Already, slow wage growth combined with quickening price increases on non-discretionary food and energy purchases is pressuring discretionary spending. There is enough good news right now that consumers seem to be opening up a little more, but this isn't a trend that is sustainable long-term.
So how do you write a daily comment if none of the daily occurrences seem to have anything except long-term consequences? Let me assure you, it is a struggle. All I can say is "trust me, it will matter. But probably not today," and that's not particularly helpful to the typical fast-twitch investor. To them, I apologize.
But for those readers who are striving like me to be disciplined investors, we must remember that paths which seem easy are probably false, and that investment success isn't a place but a process. "Before enlightenment, chop wood and carry water. After enlightenment, chop wood and carry water."
Tomorrow, while the non-manufacturing ISM (Consensus: 59.5 from 59.7) is released at 10ET, the important item is the 2:00ET release of the FOMC minutes from the March meeting. Be very careful of the headlines, which will almost certainly be taken out of context. There is no doubt that the FOMC discussed the improving data, and no doubt that they considered whether to stop the QE program early. The early headlines will be taken from these sensational points, but it is the context that matters. Frankly, I am more interested in the reasoning given to the really bad decision to let Bernanke hold a press conference after four FOMC meetings per year. As long as it is "to enhance the overall goal of making communications more transparent," then it is misguided but shouldn't have any direct market implications. But beware if there is anything suggesting that the bully pulpit is specifically considered to be useful for guiding the market to recognize policy changes and to understand the Fed's exit strategy as it develops. I don't think they are seriously considering an exit strategy, but rather trying to convince the market that they are doing so...but if the market gets a whiff from the official communications, rather than from one-off cowboy comments by the likes of Kocherlakota and Hoenig, that the Fed is thinking about how quickly they can drain the bathtub, then both stocks and bonds are likely to get hurt.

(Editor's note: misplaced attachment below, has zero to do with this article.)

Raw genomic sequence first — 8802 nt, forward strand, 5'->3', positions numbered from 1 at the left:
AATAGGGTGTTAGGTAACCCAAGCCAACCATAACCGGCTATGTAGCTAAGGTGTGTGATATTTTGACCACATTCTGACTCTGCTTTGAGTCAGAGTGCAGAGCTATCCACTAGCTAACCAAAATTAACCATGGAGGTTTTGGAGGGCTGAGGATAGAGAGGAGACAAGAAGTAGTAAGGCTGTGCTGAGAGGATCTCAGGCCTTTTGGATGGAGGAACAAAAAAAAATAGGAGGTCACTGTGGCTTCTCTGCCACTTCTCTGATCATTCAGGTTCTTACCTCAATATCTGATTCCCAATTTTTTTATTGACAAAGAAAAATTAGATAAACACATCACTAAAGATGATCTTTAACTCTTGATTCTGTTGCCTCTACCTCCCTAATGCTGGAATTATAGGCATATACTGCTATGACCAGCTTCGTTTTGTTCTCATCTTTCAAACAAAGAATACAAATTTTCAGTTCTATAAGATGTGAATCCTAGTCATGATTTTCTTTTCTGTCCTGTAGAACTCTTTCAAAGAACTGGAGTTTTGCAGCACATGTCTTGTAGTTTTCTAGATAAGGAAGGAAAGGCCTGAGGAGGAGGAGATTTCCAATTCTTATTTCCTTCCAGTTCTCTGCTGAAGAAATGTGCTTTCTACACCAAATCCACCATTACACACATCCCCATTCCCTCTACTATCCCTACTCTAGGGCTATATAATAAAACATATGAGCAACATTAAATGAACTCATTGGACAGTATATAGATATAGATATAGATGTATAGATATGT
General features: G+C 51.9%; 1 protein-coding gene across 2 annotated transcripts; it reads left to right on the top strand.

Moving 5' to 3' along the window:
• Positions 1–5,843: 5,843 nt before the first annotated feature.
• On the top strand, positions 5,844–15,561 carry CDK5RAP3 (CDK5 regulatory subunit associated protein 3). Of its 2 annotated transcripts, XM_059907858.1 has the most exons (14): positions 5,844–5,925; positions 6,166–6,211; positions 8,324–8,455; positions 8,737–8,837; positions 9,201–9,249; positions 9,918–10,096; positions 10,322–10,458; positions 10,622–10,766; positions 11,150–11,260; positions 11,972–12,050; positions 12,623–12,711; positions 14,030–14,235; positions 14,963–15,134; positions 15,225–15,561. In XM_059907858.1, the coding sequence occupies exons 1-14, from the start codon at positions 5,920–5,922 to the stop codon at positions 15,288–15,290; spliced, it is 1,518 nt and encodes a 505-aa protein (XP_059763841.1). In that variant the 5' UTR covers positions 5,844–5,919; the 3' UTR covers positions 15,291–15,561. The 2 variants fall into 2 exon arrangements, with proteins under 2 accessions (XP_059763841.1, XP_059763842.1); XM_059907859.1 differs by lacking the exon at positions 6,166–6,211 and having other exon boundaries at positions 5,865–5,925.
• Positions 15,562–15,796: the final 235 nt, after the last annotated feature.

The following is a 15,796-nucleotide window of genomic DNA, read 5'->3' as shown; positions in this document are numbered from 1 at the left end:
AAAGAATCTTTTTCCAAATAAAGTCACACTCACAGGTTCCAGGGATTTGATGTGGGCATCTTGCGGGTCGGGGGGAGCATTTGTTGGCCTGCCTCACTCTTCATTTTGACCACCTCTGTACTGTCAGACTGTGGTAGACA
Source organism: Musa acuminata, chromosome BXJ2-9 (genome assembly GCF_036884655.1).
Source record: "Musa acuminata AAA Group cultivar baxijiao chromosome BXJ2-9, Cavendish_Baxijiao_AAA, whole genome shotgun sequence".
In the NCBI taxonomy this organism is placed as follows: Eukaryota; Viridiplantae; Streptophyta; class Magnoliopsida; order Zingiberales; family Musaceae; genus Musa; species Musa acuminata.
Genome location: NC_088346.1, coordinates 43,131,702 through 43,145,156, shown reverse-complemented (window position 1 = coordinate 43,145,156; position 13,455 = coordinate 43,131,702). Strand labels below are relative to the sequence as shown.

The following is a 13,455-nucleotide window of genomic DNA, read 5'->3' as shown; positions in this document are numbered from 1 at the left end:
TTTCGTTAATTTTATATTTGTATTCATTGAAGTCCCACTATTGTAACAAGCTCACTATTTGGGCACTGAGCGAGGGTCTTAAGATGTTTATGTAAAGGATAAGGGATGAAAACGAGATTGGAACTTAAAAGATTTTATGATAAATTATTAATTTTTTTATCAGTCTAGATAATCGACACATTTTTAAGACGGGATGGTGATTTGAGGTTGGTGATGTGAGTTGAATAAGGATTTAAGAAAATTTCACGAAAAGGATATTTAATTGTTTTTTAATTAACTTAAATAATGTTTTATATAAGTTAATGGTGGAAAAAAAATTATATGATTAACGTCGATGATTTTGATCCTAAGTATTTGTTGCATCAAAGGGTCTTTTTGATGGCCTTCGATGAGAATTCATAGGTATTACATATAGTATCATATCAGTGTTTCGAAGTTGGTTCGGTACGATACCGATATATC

Fed buying or not, I am getting increasingly bearish on fixed-income although bonds are still in a holding pattern for now. I'd start to get more actively bearish if 10-year yields rise above 3.60%.